Bridging the Gap
Translating Perception and Cognition Expertise
into Visualization Research and Practice
In principle, perceptual and cognitive science form an important foundation for visualization and visual analytics. However, while some basic principles (e.g. color contrast, pre-attentive popout) have had significant impact on visualization practice, the application of the sciences of perception and cognition has been slow. A simplistic view might expect that the visualization community should be able to mine the extensive literature of perceptual and cognitive science for ideas to influence and improve our work. In practice, such direct translation seems rare. There are many potential causes of this. For example, there may be differences in goals (understanding people vs. making visualizations), differences in methodology (reductionist empiricism vs. wanting realistic applications), etc. In this panel, we propose to explore why the translation of perceptual and cognitive science into visu alization research and practice is so challenging. While it would be unrealistic to expect ready made solutions we are deeply convinced that a panel on this topic structured around the following questions will help fostering research in visualization and visual analytics.
- Is there really a gap between what perception and cognition is providing and what the visualization community needs, or is this just a misconception based on the challenges of communicating across fields?
- What topics would we like to learn from Perception and Cognition Sciences? Can we develop an agenda to work with the respective communities to create a knowledge base that will be most likely to be applicable to drive future Visualization research and practice?
- Given that our goals as a community appear different (which may be a topic for debate), are we doomed to have to develop our own perception and cognition scientific results?
- Can we learn more than just empirical methodology from the perception and cognition community?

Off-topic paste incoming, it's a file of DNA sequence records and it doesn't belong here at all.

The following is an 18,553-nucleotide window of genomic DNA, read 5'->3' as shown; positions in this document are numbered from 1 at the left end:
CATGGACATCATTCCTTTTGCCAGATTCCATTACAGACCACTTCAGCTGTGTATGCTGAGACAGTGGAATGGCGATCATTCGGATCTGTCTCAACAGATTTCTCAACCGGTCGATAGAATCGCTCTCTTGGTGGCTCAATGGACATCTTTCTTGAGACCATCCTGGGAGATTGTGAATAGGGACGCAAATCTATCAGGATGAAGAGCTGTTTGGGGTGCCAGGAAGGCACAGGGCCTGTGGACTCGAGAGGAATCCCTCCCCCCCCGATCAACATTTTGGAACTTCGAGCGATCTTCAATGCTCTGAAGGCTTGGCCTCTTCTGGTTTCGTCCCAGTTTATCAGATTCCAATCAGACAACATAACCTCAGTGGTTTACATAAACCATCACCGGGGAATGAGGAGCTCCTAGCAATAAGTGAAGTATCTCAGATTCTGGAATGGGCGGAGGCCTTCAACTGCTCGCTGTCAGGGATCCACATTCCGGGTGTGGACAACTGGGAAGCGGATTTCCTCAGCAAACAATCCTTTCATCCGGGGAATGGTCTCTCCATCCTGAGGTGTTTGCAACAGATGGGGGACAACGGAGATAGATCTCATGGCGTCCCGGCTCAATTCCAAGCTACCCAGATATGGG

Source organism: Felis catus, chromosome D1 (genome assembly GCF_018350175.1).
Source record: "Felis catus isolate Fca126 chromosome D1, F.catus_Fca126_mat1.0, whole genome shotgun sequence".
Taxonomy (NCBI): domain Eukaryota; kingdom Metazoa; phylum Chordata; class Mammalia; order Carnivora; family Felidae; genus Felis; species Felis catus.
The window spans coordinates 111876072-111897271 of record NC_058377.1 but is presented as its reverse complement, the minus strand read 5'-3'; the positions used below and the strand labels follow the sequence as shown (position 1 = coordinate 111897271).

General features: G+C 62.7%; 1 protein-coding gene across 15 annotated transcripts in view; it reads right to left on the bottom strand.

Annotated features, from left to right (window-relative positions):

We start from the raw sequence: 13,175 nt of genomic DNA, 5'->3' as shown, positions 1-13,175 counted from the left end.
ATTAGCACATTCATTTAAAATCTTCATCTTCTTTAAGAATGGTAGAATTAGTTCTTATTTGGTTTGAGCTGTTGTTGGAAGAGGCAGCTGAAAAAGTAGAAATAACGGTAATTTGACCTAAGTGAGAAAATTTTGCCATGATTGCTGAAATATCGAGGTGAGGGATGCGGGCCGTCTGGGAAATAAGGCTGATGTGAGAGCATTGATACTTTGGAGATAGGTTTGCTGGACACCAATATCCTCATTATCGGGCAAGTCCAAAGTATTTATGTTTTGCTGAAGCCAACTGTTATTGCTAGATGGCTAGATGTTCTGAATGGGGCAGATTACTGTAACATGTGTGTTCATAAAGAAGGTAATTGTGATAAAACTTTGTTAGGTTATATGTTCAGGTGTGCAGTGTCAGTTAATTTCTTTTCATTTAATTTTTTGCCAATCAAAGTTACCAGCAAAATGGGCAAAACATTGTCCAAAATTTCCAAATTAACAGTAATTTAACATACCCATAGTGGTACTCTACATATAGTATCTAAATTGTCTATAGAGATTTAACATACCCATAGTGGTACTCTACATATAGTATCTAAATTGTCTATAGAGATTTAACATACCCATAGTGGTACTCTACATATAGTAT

- What are the challenges within our community that are making this harder than it should be? What can we do to foster this kind of research? (or shouldnt we bother)
II Position Statements
Visualisation, Perception, Cognition, where does the synergy lie?
We know what we are, but know not what we may be.
Visualization unique feature is that of providing both data presentation and analytical support, with visualization scientists ideally following the evolutionary principle of “maximum benefit with minimum effort” by maximizing the information throughput while minimizing the analytical effort. This poses intrinsically challenging scientific questions such as: what are the factors that mainly determine user performance with visual displays? Does performance result depend only on the type of visual encoding or other variables have a greater impact? How can we define performance as a measure of impact? Answers to such questions clearly depend on a number of factors not necessarily pertaining to the pure data visualization domain: nature of a task, skill level of the users and, more fundamentally, limits set by nature to human perception, attention and cognition. We argue that the field is mature enough for a synergy between Psychology, social sciences and Visualization to be formalized: computer science as a field has shown us the importance of frameworks, psychology and social science the importance of maintaining frameworks abstract nature and flexibility grounded in solid evidence. Last but not least we argue that a deeper understanding of the fundamental structure behind visualization and analytical processing would also support the visualization community in better communicating the value of our field externally.
For a translational cognitive science of interaction
The visualization community should not try to reinvent psychological science as it is represented by organizations like APS, Psychonomics, Cognitive Science, etc. There is over a century of experimental psychology in the West and a millennium of less structured investigation in the East (e.g Ibn Al Haytham, 1024 AD) that we must build upon. We risk spending another century reinventing the wheel. Neither can we count on “off the shelf” psychology research to solve our problems, most psychologists are neither aware of nor interested in the special characteristics of the experiences that we create with our interactive visualization systems. The nature of those environments differs in fundamental ways from the natural environment that experimental psychologists implicitly gear their research and their laboratory and field experiment methods. The solution to this problem lies in the creation of a translational cognitive science of interaction, AKA a “cyberpsychology”. This begins with studies of "cognition in the wild", continues with laboratory studies of the ways in which the novel perceptual and interactive environments that are generated by complex visualization environments affect human perception, cognition, action and collaboration and ends with translational field experiments that integrate theory and methods from lab studies into semi-realistic tasks and settings to inform visualization design choices and evaluation metrics.
Visualization is impatient. Let's embrace that